Clip files | Local news from the states

Seniors saving big on state’s drug plan

PHOENIX—More than 45,000 seniors and disabled Arizonans have saved $3.2 million on prescription drugs in the year since Gov. Janet Napolitano launched her program to deal with expensive but necessary medication. The state program added 30,000 seniors since eliminating its enrollment fee in January. But the number of participants remains smaller than what the governor expected when the program began last June. Continued growth is expected to be tested by lack of advertising and confusion surrounding a new federal Medicare drug program. The concept is simple. Participants use discount cards at more than 500 pharmacies to get reduced rates on generic and brand-name prescription drugs. Critics say the plan does not help most seniors in the lowest income levels and scant advertising has kept a large chunk of eligible seniors from hearing about the program.—Arizona Republic, June 8

Oregon Health Plan to drop some copays

PORTLAND, OR—Five homeless people and their pro bono lawyer have successfully sued Oregon over a policy of charging a copayment of $2 for prescription drugs and $5 for doctors visits for some Medicaid patients. The lead plaintiff in the lawsuit that affects 50,700 people in the so-called standard population of the Oregon Health Plan was Elizabeth Spry, a resident of the Dignity Village homeless camp in Portland. The four other plaintiffs also live at the camp. According to the ruling, the state was required to eliminate a $250 copay for hospital visits for the standard population, mostly single adults and childless couples earning less than the federal poverty level. "These are incredibly impoverished people," said Ellen Pinney, director of the Oregon Health Action Campaign, a health care reform group. "The level of copays on this population was excessive." The copays and a monthly premium that still will be charged had become a battleground between the state and advocates for low-income people, who said even the small payments showed a misunderstanding of poverty and were bad social policy that cost the public sector far more than it saved.—AP/Salem Statesman-Journal, June 9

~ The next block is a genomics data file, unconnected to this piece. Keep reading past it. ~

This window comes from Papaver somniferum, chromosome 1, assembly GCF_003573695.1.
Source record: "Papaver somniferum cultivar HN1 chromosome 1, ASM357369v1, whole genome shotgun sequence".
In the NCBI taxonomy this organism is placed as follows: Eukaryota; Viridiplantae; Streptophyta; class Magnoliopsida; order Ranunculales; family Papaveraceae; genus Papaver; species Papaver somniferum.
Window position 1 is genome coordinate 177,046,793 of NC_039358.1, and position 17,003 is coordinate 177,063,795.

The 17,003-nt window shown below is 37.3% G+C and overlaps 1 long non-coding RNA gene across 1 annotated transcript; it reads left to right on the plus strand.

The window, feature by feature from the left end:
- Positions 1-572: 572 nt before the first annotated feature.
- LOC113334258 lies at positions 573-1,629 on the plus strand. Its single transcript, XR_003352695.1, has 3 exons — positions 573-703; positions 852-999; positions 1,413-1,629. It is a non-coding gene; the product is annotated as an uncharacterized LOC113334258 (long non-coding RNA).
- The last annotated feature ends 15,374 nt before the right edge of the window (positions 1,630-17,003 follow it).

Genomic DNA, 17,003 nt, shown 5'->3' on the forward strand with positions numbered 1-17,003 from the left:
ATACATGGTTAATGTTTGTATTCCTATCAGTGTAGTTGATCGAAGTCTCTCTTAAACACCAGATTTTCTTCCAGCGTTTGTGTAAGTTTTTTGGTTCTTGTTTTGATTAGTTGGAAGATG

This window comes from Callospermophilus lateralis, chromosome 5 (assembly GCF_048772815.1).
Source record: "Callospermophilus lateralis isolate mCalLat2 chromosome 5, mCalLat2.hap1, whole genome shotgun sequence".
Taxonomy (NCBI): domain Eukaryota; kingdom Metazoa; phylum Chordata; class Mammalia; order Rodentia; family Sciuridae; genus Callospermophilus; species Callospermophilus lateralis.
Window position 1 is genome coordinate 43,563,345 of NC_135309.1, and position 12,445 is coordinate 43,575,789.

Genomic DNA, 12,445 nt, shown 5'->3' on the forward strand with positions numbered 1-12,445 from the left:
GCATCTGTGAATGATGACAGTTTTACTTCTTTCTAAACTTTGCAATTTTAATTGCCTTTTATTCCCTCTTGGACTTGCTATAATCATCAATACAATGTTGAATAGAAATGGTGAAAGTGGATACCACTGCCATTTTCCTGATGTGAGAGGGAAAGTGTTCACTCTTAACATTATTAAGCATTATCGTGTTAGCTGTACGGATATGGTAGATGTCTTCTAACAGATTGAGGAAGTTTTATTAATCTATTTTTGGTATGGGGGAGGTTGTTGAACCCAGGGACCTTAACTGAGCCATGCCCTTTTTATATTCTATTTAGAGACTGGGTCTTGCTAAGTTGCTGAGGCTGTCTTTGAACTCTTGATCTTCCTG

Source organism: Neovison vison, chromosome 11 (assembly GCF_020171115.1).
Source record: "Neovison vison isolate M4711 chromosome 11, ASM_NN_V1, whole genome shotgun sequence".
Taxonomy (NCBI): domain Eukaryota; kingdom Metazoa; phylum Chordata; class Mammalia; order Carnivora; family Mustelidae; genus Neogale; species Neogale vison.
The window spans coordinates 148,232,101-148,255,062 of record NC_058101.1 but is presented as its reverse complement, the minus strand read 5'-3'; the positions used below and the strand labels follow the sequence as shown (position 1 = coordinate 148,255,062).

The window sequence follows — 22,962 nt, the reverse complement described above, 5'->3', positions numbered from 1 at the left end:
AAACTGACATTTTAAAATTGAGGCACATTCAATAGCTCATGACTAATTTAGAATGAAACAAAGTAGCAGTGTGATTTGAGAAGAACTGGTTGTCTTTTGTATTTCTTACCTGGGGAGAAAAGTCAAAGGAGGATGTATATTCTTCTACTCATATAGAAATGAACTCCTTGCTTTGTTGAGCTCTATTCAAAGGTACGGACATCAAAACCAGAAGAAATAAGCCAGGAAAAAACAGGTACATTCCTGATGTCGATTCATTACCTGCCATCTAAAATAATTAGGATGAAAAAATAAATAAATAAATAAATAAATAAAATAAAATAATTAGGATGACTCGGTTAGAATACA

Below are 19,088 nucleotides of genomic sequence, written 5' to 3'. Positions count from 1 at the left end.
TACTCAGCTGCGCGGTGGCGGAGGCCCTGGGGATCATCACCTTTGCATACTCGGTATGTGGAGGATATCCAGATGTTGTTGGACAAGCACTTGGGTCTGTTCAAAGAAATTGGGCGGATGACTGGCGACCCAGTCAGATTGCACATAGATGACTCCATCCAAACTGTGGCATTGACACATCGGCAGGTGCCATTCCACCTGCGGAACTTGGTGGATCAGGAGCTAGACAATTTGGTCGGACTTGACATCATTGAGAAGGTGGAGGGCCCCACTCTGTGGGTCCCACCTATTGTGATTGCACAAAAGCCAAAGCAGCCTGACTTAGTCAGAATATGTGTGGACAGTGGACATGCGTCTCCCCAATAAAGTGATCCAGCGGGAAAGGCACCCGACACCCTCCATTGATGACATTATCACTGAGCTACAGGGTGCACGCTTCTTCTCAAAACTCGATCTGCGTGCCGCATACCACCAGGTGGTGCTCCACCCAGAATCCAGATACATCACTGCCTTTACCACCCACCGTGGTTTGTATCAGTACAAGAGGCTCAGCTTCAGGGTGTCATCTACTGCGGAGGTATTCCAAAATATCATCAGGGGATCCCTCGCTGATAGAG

Medicaid premiums for children delayed

SEATTLE—Washington Gov. Gary Locke has postponed a long-pending move to charge monthly premiums for children enrolled in Medicaid, extending free health coverage for 60,000 low-income Washington kids for at least one more year. But premium increases for an additional 10,000 higher-income children enrolled in a related insurance program were to take effect as planned in July. The reprieve for children on Medicaid came after dozens of hospitals and children’s advocacy groups lobbied the governor for months, contending that even modest premiums would leave more children uninsured and in worse health. At the same time, stricter eligibility rules adopted by the state last year and increased paperwork for recipients have driven thousands of children off Medicaid’s rolls, saving the state much more money than it stood to collect in new premiums. —Seattle Times, June 9